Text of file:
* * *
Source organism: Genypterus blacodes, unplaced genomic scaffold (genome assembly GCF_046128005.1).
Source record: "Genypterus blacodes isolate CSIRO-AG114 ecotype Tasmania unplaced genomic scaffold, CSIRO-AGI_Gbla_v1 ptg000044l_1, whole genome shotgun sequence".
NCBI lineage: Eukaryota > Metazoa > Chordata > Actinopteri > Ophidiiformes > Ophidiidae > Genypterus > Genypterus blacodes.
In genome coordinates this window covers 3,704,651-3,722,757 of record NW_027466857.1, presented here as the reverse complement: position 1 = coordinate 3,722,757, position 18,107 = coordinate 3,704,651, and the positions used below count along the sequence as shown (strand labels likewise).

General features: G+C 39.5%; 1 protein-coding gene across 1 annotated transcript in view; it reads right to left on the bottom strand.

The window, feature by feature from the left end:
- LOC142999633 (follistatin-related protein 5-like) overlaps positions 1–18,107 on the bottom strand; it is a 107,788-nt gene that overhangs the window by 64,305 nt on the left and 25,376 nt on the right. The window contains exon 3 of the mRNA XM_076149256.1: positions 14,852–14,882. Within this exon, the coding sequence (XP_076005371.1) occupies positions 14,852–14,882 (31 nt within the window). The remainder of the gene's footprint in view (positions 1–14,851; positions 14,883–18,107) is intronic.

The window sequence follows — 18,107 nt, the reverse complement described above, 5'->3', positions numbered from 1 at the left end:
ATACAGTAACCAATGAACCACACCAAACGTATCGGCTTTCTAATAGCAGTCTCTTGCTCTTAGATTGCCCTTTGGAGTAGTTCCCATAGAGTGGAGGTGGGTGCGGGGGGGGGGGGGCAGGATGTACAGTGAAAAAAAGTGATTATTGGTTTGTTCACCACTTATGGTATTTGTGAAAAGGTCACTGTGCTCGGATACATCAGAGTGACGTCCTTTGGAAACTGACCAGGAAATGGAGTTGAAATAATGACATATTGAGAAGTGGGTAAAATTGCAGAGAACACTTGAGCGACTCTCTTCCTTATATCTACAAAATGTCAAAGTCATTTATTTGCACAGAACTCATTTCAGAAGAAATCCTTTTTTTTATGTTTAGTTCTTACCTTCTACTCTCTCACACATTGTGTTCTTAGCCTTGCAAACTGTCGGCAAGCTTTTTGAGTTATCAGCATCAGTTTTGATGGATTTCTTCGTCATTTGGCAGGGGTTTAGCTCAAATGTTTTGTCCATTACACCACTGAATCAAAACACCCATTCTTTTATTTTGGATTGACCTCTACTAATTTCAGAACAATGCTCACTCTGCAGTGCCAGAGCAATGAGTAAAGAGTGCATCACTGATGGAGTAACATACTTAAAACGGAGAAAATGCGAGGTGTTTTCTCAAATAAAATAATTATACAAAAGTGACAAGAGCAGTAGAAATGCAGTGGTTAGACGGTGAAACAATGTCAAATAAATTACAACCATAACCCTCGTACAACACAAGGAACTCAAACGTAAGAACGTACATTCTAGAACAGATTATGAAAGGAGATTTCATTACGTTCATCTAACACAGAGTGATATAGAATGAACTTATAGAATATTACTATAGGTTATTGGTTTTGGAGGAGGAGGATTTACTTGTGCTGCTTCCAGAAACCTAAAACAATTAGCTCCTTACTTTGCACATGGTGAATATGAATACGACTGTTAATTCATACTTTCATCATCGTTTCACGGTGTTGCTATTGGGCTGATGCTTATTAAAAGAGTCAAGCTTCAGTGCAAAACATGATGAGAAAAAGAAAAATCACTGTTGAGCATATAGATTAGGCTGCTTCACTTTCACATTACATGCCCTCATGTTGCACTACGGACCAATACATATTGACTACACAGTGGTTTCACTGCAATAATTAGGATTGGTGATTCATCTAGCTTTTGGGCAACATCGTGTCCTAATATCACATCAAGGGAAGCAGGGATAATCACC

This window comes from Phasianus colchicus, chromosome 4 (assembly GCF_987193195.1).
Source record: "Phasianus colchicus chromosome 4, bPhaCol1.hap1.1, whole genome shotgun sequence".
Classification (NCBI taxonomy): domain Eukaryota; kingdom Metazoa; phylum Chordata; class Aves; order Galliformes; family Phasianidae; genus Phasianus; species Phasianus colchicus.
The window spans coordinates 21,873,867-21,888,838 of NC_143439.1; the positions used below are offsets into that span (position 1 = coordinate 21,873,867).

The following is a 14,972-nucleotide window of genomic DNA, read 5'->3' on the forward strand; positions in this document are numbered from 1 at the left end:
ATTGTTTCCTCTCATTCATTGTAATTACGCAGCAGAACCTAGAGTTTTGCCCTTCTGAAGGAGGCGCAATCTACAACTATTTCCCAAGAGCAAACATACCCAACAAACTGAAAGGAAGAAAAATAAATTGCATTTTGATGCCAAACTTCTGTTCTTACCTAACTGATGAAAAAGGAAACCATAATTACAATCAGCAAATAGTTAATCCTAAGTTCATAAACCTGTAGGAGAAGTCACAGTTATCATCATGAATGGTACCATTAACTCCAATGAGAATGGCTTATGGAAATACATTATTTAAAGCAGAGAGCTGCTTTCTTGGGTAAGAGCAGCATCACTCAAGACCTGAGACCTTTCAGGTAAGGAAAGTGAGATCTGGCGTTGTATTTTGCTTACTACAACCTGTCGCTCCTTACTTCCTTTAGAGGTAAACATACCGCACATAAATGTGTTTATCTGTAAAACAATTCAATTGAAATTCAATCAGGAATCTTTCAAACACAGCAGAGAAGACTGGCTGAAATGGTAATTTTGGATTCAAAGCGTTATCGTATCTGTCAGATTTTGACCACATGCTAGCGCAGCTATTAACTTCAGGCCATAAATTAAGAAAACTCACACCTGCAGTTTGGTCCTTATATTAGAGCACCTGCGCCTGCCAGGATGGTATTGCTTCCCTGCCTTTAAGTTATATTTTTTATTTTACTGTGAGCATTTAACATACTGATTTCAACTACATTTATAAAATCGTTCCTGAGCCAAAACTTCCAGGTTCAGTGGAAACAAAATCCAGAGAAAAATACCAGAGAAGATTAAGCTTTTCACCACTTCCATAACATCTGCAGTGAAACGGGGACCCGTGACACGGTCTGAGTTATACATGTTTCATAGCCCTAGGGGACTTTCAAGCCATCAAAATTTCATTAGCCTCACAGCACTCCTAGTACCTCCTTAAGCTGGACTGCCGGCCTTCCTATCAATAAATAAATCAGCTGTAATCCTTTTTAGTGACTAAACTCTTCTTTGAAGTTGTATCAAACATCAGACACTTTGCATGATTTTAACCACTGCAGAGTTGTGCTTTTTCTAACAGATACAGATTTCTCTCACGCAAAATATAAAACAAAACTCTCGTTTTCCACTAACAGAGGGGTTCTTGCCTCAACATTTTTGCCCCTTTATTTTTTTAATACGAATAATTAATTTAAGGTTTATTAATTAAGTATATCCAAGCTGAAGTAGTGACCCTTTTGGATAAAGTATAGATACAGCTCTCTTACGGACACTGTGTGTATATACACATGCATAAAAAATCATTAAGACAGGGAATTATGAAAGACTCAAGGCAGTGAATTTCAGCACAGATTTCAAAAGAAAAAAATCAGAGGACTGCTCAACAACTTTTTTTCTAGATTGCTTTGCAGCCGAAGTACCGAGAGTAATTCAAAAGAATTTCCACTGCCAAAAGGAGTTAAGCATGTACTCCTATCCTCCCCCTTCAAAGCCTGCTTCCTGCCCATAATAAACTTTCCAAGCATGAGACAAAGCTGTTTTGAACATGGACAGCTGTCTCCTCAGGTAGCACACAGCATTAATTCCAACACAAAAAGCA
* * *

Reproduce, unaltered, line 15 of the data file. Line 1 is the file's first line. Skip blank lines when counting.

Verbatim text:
ATTGTTTCCTCTCATTCATTGTAATTACGCAGCAGAACCTAGAGTTTTGCCCTTCTGAAGGAGGCGCAATCTACAACTATTTCCCAAGAGCAAACATACCCAACAAACTGAAAGGAAGAAAAATAAATTGCATTTTGATGCCAAACTTCTGTTCTTACCTAACTGATGAAAAAGGAAACCATAATTACAATCAGCAAATAGTTAATCCTAAGTTCATAAACCTGTAGGAGAAGTCACAGTTATCATCATGAATGGTACCATTAACTCCAATGAGAATGGCTTATGGAAATACATTATTTAAAGCAGAGAGCTGCTTTCTTGGGTAAGAGCAGCATCACTCAAGACCTGAGACCTTTCAGGTAAGGAAAGTGAGATCTGGCGTTGTATTTTGCTTACTACAACCTGTCGCTCCTTACTTCCTTTAGAGGTAAACATACCGCACATAAATGTGTTTATCTGTAAAACAATTCAATTGAAATTCAATCAGGAATCTTTCAAACACAGCAGAGAAGACTGGCTGAAATGGTAATTTTGGATTCAAAGCGTTATCGTATCTGTCAGATTTTGACCACATGCTAGCGCAGCTATTAACTTCAGGCCATAAATTAAGAAAACTCACACCTGCAGTTTGGTCCTTATATTAGAGCACCTGCGCCTGCCAGGATGGTATTGCTTCCCTGCCTTTAAGTTATATTTTTTATTTTACTGTGAGCATTTAACATACTGATTTCAACTACATTTATAAAATCGTTCCTGAGCCAAAACTTCCAGGTTCAGTGGAAACAAAATCCAGAGAAAAATACCAGAGAAGATTAAGCTTTTCACCACTTCCATAACATCTGCAGTGAAACGGGGACCCGTGACACGGTCTGAGTTATACATGTTTCATAGCCCTAGGGGACTTTCAAGCCATCAAAATTTCATTAGCCTCACAGCACTCCTAGTACCTCCTTAAGCTGGACTGCCGGCCTTCCTATCAATAAATAAATCAGCTGTAATCCTTTTTAGTGACTAAACTCTTCTTTGAAGTTGTATCAAACATCAGACACTTTGCATGATTTTAACCACTGCAGAGTTGTGCTTTTTCTAACAGATACAGATTTCTCTCACGCAAAATATAAAACAAAACTCTCGTTTTCCACTAACAGAGGGGTTCTTGCCTCAACATTTTTGCCCCTTTATTTTTTTAATACGAATAATTAATTTAAGGTTTATTAATTAAGTATATCCAAGCTGAAGTAGTGACCCTTTTGGATAAAGTATAGATACAGCTCTCTTACGGACACTGTGTGTATATACACATGCATAAAAAATCATTAAGACAGGGAATTATGAAAGACTCAAGGCAGTGAATTTCAGCACAGATTTCAAAAGAAAAAAATCAGAGGACTGCTCAACAACTTTTTTTCTAGATTGCTTTGCAGCCGAAGTACCGAGAGTAATTCAAAAGAATTTCCACTGCCAAAAGGAGTTAAGCATGTACTCCTATCCTCCCCCTTCAAAGCCTGCTTCCTGCCCATAATAAACTTTCCAAGCATGAGACAAAGCTGTTTTGAACATGGACAGCTGTCTCCTCAGGTAGCACACAGCATTAATTCCAACACAAAAAGCA